In this document, we show how to build custom connectors to any data source. These connectors enable ingestion of data from arbitrary sources in a ScleraSQL query. You only need to format the data as rows of a table, and Sclera will take care of evaluating your SQL queries on the same – these queries can include transforming, filtering and aggregating this data, as well as joining this data with data ingested from other connectors, or with data in tables stored in other data stores.

Sclera - Stock Ticker Connector, Sclera - CSV Connector, and Sclera - Text Files Connector are built using this SDK. For examples of how these connectors are used in Sclera, please refer to the SQL documentation for external data access.

Building Data Access Connectors

To build a custom datasource connector, you need to provide implementations of the following abstract classes in the SDK:

  • DataService (Scala, Java)
    • Provides the datasource as a service to Sclera.
    • Contains an id that identifies this service.
    • Contains a method createSource that is used to create a new datasource instance for this service.
  • DataSource (Scala, Java)
    • Represents the datasource.
    • Provides the schema and other metadata about the output of the datasource to Sclera at compile-time.
    • Provides the output of the datasource to Sclera at runtime.
  • TableResult (Scala, Java)
    • Represents the output of the datasource.
    • Provides an iterator over the rows containing the output data.

Example: Building a Stock Ticker Connector

This section shows how to implement the stock ticker connector using the Sclera Extensions SDK. This connector enables using data from a stock ticker web service within a SQL query, and is included in all Sclera subscription packages; see the component documentation for the details.

The referenced code is available in the sclera-stockticker subdirectory of the example repository (Scala, Java).

Consider a simple SQL query that uses the connector (full syntax):

SELECT * FROM EXTERNAL STOCKTICKER("NYSE:IBM", 120, 1);

This query retrieves the stock ticker for IBM in exchange NYSE, reading at gaps of 120 seconds for past 1 day.

While processing this query, Sclera comes across the EXTERNAL keyword, and accordingly identifies "STOCKTICKER" as an external datasource service. It finds the service provider as an object of the class TickerService (Scala, Java), which implements the abstract class DataService mentioned above.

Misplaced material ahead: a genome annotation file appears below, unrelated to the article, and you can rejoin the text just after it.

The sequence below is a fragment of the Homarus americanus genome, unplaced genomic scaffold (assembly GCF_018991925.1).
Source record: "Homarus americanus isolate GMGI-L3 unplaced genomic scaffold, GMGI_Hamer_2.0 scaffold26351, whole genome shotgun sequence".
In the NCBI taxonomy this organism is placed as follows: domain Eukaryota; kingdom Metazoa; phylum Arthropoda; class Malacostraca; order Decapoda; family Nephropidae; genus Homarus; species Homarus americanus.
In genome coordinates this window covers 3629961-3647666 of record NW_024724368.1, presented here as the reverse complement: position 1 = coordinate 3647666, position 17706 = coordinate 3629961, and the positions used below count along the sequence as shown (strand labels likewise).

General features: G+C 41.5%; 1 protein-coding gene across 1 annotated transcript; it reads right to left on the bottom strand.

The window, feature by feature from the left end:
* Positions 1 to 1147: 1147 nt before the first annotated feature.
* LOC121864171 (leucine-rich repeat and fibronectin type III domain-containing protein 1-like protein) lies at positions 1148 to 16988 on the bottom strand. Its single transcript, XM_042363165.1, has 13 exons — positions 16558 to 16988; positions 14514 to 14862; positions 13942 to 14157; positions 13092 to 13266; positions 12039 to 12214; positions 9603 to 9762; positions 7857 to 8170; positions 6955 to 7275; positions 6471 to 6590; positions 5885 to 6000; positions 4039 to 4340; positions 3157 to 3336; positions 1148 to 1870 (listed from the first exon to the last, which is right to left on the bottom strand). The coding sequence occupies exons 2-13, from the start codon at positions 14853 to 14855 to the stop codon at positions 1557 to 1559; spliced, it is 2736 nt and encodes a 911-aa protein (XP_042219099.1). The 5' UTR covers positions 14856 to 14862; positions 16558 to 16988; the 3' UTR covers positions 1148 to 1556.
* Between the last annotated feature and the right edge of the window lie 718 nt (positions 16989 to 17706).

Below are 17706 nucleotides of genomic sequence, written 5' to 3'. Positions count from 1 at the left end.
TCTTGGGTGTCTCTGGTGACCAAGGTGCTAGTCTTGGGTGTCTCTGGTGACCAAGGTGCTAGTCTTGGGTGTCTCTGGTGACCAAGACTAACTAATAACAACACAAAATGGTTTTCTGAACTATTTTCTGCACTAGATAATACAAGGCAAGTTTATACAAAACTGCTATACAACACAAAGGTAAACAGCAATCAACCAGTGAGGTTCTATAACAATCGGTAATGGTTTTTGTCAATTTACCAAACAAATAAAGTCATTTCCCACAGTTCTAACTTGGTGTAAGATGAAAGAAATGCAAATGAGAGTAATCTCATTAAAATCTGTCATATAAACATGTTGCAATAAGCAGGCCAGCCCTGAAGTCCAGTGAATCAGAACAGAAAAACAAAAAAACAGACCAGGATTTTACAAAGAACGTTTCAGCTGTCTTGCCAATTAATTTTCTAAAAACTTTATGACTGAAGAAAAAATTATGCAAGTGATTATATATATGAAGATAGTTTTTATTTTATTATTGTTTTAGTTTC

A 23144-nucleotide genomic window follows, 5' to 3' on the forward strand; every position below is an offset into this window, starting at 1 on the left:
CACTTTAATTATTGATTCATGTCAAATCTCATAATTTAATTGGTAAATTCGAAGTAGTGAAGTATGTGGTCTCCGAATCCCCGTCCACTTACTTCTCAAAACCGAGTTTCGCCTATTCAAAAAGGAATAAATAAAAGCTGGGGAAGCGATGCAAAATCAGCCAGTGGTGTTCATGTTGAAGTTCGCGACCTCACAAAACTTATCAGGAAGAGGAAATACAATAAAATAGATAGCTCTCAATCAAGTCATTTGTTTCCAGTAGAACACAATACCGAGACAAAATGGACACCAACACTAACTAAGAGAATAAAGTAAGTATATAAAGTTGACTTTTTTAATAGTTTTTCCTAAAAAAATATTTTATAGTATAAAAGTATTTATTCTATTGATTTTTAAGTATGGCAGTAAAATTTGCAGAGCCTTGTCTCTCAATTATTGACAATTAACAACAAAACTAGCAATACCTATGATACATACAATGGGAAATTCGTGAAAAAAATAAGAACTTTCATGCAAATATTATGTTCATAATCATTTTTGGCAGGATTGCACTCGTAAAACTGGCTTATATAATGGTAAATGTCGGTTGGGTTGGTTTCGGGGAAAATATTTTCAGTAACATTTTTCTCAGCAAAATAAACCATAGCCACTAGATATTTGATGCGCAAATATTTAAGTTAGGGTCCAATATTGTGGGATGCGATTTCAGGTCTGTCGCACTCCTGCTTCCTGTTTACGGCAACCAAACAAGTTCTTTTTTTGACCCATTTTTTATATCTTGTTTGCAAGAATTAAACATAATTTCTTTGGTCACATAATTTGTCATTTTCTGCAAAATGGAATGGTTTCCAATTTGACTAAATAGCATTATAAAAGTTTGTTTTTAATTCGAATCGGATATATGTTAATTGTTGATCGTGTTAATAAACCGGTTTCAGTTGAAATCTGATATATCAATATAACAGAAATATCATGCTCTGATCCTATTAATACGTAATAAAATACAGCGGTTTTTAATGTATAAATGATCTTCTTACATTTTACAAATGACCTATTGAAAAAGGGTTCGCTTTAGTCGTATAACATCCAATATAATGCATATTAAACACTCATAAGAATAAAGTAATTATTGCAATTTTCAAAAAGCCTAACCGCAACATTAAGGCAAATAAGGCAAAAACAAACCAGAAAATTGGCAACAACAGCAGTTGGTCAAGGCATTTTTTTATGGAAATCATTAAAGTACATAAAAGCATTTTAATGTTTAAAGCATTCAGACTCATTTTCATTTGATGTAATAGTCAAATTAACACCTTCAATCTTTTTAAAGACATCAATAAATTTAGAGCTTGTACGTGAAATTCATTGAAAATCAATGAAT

The class TickerService implements the following method, as required by the abstract class DataService:

  • The method createSource, which takes a list (array in Java) of datasource parameters specified in the SQL query – in the query above, these parameters are the string "NYSE:IBM", integer 120 and integer 1. The implementation of the method parses and validates these parameters, and uses them to create an object of the class TickerSource, which implements the abstract class DataSource mentioned above.

The service identifier is provided by the id attribute (method in Java). For TickerService, the identifier is "STOCKTICKER".

For the query above, Sclera calls the method createSource of the TickerService object, with parameters as the string "NYSE:IBM", integer 120 and integer 1, and gets back a TickerSource object.

The class TickerSource implements the following methods, as required by the abstract class DataSource:

  • The method toString provides a printable string, which will be used for this datasource when EXPLAIN is run on a query using this datasource.
  • The method columns (columnsList in Java) provides Sclera with the schema of the output that this datasource will emit at runtime. The schema contains the name of each column, and its type (in Java, the helper methods of the utility JavaUtil object are used to construct the column and type specifications).
  • The method resultOrderOpt (sortExprs in Java) tells Sclera how the output is sorted. This information is optional, but helps in eliminating redundant sorts on the emitted result.
  • The method result is called by Sclera at runtime, and returns an object of the class TickerResult, which implements the abstract class TableResult mentioned above.